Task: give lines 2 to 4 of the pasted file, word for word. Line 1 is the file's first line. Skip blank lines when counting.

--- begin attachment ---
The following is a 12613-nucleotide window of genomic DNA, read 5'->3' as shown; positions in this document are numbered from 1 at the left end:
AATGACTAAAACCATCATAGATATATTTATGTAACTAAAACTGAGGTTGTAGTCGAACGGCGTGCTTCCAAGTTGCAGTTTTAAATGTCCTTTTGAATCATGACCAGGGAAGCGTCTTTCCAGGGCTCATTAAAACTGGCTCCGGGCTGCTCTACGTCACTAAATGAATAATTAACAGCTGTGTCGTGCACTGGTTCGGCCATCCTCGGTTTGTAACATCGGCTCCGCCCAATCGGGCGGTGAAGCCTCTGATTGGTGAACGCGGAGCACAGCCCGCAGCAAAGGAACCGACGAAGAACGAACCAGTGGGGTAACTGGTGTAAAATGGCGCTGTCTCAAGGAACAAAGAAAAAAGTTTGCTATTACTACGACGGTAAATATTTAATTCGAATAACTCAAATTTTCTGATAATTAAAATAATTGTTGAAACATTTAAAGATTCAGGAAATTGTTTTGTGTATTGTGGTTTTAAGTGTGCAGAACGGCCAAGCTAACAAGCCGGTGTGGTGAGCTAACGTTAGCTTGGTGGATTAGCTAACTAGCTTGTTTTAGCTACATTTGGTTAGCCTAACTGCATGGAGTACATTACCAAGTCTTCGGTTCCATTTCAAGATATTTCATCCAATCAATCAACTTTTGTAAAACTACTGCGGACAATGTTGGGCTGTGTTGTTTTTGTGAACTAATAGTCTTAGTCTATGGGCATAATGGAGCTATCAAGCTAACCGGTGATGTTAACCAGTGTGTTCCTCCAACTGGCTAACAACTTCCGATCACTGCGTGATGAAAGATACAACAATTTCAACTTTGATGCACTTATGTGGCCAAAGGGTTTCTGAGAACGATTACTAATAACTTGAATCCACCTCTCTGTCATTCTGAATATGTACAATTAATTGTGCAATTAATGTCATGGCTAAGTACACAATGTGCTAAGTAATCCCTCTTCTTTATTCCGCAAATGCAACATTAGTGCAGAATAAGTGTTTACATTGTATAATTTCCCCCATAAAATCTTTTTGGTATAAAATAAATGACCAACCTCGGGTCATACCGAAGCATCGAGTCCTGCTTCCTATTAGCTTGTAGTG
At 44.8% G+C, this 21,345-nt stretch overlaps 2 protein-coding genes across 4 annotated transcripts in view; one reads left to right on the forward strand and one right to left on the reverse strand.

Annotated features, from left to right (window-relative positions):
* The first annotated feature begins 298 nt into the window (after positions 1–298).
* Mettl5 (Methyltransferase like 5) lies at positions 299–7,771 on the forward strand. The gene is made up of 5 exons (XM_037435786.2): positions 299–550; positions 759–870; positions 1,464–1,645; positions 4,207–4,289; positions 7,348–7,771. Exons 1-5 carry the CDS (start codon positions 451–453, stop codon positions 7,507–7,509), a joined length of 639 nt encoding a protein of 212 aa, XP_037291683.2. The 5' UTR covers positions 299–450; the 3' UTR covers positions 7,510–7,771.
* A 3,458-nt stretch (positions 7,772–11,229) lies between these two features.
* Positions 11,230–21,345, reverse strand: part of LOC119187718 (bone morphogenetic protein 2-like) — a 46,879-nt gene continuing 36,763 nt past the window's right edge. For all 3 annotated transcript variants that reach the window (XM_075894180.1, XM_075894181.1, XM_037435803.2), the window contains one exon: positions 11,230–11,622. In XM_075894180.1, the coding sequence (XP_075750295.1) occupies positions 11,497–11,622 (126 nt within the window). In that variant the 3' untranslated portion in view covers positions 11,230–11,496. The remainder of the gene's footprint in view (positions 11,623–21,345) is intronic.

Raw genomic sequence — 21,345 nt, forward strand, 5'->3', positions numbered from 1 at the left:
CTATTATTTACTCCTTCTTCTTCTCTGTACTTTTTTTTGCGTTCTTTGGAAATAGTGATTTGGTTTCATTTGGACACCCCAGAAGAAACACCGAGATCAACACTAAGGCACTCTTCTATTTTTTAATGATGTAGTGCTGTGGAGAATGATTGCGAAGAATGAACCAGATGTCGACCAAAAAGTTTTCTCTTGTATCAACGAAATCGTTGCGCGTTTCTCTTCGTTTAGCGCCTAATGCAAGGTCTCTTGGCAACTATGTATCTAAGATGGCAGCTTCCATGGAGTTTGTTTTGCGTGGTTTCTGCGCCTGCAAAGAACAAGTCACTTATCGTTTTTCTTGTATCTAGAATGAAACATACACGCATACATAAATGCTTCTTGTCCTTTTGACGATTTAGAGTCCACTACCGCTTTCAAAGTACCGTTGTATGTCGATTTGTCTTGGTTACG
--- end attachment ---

AATGACTAAAACCATCATAGATATATTTATGTAACTAAAACTGAGGTTGTAGTCGAACGGCGTGCTTCCAAGTTGCAGTTTTAAATGTCCTTTTGAATCATGACCAGGGAAGCGTCTTTCCAGGGCTCATTAAAACTGGCTCCGGGCTGCTCTACGTCACTAAATGAATAATTAACAGCTGTGTCGTGCACTGGTTCGGCCATCCTCGGTTTGTAACATCGGCTCCGCCCAATCGGGCGGTGAAGCCTCTGATTGGTGAACGCGGAGCACAGCCCGCAGCAAAGGAACCGACGAAGAACGAACCAGTGGGGTAACTGGTGTAAAATGGCGCTGTCTCAAGGAACAAAGAAAAAAGTTTGCTATTACTACGACGGTAAATATTTAATTCGAATAACTCAAATTTTCTGATAATTAAAATAATTGTTGAAACATTTAAAGATTCAGGAAATTGTTTTGTGTATTGTGGTTTTAAGTGTGCAGAACGGCCAAGCTAACAAGCCGGTGTGGTGAGCTAACGTTAGCTTGGTGGATTAGCTAACTAGCTTGTTTTAGCTACATTTGGTTAGCCTAACTGCATGGAGTACATTACCAAGTCTTCGGTTCCATTTCAAGATATTTCATCCAATCAATCAACTTTTGTAAAACTACTGCGGACAATGTTGGGCTGTGTTGTTTTTGTGAACTAATAGTCTTAGTCTATGGGCATAATGGAGCTATCAAGCTAACCGGTGATGTTAACCAGTGTGTTCCTCCAACTGGCTAACAACTTCCGATCACTGCGTGATGAAAGATACAACAATTTCAACTTTGATGCACTTATGTGGCCAAAGGGTTTCTGAGAACGATTACTAATAACTTGAATCCACCTCTCTGTCATTCTGAATATGTACAATTAATTGTGCAATTAATGTCATGGCTAAGTACACAATGTGCTAAGTAATCCCTCTTCTTTATTCCGCAAATGCAACATTAGTGCAGAATAAGTGTTTACATTGTATAATTTCCCCCATAAAATCTTTTTGGTATAAAATAAATGACCAACCTCGGGTCATACCGAAGCATCGAGTCCTGCTTCCTATTAGCTTGTAGTG
At 44.8% G+C, this 21,345-nt stretch overlaps 2 protein-coding genes across 4 annotated transcripts in view; one reads left to right on the forward strand and one right to left on the reverse strand.

Annotated features, from left to right (window-relative positions):